Presentation is loading. Please wait.

Presentation is loading. Please wait.

Knowledge transfer to policy makers (with apologies to John Lavis!) Jeremy Grimshaw MD, PhD Clinical Epidemiology Program, OHRI Department of Medicine,

Similar presentations


Presentation on theme: "Knowledge transfer to policy makers (with apologies to John Lavis!) Jeremy Grimshaw MD, PhD Clinical Epidemiology Program, OHRI Department of Medicine,"— Presentation transcript:

1 Knowledge transfer to policy makers (with apologies to John Lavis!) Jeremy Grimshaw MD, PhD Clinical Epidemiology Program, OHRI Department of Medicine, University of Ottawa Canada Research Chair in Health Knowledge Transfer and Uptake

2 Evidence to support management and policy making Effects of KT strategies targeting managers and policy makers Current KT models targeting managers and policy makers Overview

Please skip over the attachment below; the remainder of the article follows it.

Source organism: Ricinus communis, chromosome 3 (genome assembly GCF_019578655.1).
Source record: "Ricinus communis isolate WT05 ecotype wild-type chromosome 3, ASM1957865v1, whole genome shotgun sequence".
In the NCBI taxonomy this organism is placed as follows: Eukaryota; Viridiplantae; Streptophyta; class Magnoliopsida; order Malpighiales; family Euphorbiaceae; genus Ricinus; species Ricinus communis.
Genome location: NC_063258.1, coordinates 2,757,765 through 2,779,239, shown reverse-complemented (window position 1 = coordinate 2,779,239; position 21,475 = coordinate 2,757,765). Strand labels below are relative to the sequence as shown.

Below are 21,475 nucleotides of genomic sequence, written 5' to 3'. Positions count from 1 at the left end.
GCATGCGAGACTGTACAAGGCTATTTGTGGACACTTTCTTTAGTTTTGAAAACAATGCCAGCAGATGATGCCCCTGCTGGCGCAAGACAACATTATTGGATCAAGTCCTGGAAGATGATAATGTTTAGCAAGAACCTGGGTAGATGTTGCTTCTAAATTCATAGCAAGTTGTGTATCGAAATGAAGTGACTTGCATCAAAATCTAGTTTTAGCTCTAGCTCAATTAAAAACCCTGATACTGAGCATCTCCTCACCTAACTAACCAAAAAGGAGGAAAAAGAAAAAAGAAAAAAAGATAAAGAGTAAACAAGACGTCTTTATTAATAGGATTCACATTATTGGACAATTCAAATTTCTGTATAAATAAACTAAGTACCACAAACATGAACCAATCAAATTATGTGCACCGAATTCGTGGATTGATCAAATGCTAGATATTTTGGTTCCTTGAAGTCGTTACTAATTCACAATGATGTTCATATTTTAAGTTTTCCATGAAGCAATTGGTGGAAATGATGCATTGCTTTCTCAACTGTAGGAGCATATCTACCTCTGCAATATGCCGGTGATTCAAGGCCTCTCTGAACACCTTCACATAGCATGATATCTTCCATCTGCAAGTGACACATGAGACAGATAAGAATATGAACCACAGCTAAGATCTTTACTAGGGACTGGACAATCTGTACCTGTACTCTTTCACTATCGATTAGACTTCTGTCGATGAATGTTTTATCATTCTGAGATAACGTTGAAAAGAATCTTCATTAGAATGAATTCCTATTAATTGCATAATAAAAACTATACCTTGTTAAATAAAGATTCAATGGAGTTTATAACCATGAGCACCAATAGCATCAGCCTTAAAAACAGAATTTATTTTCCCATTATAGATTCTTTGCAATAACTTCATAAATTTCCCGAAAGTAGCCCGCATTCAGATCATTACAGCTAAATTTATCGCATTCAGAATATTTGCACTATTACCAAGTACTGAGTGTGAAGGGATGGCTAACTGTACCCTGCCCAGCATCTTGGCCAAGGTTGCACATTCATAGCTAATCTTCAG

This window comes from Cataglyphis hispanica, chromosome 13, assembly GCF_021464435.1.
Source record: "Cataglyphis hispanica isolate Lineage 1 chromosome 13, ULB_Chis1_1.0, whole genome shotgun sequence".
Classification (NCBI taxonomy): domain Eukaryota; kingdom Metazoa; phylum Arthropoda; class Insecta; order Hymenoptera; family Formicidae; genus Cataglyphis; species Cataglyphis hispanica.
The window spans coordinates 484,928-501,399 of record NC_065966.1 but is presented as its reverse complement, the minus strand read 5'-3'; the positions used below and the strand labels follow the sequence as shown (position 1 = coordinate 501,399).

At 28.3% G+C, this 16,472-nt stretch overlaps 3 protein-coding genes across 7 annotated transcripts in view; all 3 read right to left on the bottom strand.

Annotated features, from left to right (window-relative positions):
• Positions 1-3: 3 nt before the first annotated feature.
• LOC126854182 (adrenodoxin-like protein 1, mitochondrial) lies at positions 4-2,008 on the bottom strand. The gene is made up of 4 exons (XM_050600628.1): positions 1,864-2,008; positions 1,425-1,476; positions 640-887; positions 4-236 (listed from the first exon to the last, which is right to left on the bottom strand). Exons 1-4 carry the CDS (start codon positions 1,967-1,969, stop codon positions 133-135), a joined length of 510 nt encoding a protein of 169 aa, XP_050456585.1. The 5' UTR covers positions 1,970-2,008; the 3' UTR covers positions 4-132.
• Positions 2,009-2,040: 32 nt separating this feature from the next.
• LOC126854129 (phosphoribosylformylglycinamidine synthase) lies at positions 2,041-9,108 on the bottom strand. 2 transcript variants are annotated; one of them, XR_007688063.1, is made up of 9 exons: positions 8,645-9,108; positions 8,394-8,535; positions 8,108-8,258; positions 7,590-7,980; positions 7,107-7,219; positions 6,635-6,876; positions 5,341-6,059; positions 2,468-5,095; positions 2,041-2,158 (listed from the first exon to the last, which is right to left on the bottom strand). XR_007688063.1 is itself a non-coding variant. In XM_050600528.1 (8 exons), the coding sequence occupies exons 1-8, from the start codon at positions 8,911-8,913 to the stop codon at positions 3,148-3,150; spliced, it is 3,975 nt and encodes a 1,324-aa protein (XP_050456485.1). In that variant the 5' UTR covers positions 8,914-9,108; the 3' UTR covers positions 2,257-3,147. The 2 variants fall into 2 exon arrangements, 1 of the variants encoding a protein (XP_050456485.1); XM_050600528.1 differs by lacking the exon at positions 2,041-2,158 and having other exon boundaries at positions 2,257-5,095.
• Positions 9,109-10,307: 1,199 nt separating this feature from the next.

3 What is the place for research evidence in management and policymaking? Helps to get problems on the agenda (i.e., what issue should I focus on?) Helps to think about problems and solutions differently (i.e., how should I begin to approach this issue?) Helps to solve particular problems at hand (i.e., what program or policy should I support?) Helps to justify a decision made for other reasons (i.e., how can I sell the position I’ve taken?) Background

4 Background (2) Systematic reviews of research evidence Reduce the likelihood that managers & policymakers will be misled by research (by being more systematic and transparent in the identification, selection, appraisal and synthesis of studies) Increase confidence among managers & policymakers about what can be expected from an intervention (by increasing number of units for study)